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Robinson says UN human rights mission to Middle East still reviewed by Israel

Robinson says UN human rights mission to Middle East still reviewed by Israel

The United Nations High Commissioner for Human Rights said in Geneva today that Israel was still considering a request for cooperation with her planned mission to the Middle East.

"The visit is still under active review by the authorities," Mary Robinson told the UN Commission on Human Rights, which mandated her to go to the region in response to the escalation of violence there.

In her statement, which was delivered also on behalf of the mission's other members - former Spanish Prime Minister Felipe Gonzalez and former African National Congress Secretary-General Cyril Ramaphosa - she stressed that they remained "ready to travel to the area."

Mrs. Robinson called attention to serious human rights violations in the region, including suicide bombings that killed Israeli civilians, and "extraordinary military measures" taken by the Israeli Defence Force in West Bank towns "which have left hundreds dead, thousands displaced and which has created enormous physical damage." She added that the unresolved stand-off in Bethlehem and the virtual destruction of Jenin "are of deep concern to us all."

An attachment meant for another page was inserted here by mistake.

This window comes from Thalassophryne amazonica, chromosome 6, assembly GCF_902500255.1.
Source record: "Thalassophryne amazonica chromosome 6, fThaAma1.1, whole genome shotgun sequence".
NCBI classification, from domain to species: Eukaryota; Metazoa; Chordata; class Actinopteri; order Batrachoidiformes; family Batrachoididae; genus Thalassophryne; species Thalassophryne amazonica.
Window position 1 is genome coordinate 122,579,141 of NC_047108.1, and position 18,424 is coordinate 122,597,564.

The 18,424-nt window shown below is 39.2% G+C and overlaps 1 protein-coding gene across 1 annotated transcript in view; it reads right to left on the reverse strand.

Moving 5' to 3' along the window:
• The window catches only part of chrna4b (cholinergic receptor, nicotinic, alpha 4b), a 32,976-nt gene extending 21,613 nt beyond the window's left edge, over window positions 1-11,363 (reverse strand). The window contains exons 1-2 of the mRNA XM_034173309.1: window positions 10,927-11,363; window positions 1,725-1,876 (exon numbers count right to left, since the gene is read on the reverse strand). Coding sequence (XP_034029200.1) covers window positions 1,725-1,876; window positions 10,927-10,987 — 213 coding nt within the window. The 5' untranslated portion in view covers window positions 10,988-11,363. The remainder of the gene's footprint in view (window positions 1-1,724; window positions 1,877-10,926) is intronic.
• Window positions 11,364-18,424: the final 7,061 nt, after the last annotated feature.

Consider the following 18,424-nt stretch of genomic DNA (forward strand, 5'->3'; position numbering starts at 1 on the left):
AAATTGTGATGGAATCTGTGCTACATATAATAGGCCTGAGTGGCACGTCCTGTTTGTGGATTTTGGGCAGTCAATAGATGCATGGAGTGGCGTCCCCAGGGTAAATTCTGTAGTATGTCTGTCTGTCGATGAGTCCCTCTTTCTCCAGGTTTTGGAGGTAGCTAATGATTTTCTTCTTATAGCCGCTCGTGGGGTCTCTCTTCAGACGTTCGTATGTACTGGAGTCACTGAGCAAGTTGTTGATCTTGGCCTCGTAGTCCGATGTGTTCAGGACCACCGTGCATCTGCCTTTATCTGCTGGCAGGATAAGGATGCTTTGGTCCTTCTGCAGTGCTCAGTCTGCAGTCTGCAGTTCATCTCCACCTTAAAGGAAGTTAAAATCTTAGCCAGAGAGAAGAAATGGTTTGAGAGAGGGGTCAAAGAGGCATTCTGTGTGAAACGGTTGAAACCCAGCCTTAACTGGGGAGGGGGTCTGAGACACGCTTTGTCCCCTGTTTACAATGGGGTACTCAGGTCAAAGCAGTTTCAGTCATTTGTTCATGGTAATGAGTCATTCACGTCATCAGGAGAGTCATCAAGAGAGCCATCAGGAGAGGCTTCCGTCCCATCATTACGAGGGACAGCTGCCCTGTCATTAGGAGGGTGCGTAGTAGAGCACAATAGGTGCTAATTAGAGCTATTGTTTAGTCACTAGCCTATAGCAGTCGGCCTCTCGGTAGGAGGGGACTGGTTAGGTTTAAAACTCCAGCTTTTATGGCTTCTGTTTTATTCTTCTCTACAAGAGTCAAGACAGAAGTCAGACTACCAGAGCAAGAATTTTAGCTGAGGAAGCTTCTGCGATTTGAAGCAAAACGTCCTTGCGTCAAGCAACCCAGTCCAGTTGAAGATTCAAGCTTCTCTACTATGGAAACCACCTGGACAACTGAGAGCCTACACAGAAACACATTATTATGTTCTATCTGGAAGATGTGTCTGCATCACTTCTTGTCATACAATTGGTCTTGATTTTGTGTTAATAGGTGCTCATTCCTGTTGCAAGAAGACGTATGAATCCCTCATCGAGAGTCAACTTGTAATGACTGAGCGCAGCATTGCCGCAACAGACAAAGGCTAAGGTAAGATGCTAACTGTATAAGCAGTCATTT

"The tragic killings of Palestinians and Israelis must be brought to an end," said the High Commissioner. She called for a process "to account for the death and destruction that has taken place," saying her mission could play a preliminary role in that effort.

"The international community cannot permit the indiscriminate killings of Israeli civilians or the wanton killings of Palestinian civilians and the destruction of the civilian infrastructure to support life," she said. "Force should never triumph over justice; in the long run, justice must prevail."

In a related development, the Commission today voted 40 in favour and 5 opposed, with 7 abstentions, to adopt a resolution strongly condemning the war launched by the Israeli army against Palestinian towns and camps, saying that it had resulted in the deaths of hundreds of Palestinian civilians and calling on Israel to withdraw. The text also strongly condemned extra-judicial executions carried out by the Israeli army against Palestinians and the establishment of Israeli settlements. The five countries voting against the resolution were Canada, Czech Republic, Germany, Guatemala and the United Kingdom, while Burundi, Cameroon, Croatia, Italy, Japan, Poland and Uruguay abstained.